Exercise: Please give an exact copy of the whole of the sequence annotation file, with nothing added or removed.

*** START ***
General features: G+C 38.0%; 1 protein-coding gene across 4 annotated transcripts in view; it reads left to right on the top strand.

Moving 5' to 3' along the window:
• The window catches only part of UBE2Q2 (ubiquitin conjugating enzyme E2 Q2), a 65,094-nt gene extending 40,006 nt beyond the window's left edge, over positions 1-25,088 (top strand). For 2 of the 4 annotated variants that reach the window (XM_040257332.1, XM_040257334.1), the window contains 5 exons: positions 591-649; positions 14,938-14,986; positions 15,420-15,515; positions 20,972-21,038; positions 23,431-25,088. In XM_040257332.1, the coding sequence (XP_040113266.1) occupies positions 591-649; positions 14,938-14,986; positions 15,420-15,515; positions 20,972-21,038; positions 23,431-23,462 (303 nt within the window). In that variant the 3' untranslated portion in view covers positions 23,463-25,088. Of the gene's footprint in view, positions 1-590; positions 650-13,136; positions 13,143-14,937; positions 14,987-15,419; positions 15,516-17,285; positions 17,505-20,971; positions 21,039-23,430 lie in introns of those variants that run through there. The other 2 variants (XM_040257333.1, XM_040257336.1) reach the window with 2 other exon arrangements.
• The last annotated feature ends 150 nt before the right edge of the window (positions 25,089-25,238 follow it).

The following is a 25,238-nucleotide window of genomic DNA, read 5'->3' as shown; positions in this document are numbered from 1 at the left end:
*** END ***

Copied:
General features: G+C 38.0%; 1 protein-coding gene across 4 annotated transcripts in view; it reads left to right on the top strand.

Moving 5' to 3' along the window:
• The window catches only part of UBE2Q2 (ubiquitin conjugating enzyme E2 Q2), a 65,094-nt gene extending 40,006 nt beyond the window's left edge, over positions 1-25,088 (top strand). For 2 of the 4 annotated variants that reach the window (XM_040257332.1, XM_040257334.1), the window contains 5 exons: positions 591-649; positions 14,938-14,986; positions 15,420-15,515; positions 20,972-21,038; positions 23,431-25,088. In XM_040257332.1, the coding sequence (XP_040113266.1) occupies positions 591-649; positions 14,938-14,986; positions 15,420-15,515; positions 20,972-21,038; positions 23,431-23,462 (303 nt within the window). In that variant the 3' untranslated portion in view covers positions 23,463-25,088. Of the gene's footprint in view, positions 1-590; positions 650-13,136; positions 13,143-14,937; positions 14,987-15,419; positions 15,516-17,285; positions 17,505-20,971; positions 21,039-23,430 lie in introns of those variants that run through there. The other 2 variants (XM_040257333.1, XM_040257336.1) reach the window with 2 other exon arrangements.
• The last annotated feature ends 150 nt before the right edge of the window (positions 25,089-25,238 follow it).

The following is a 25,238-nucleotide window of genomic DNA, read 5'->3' as shown; positions in this document are numbered from 1 at the left end: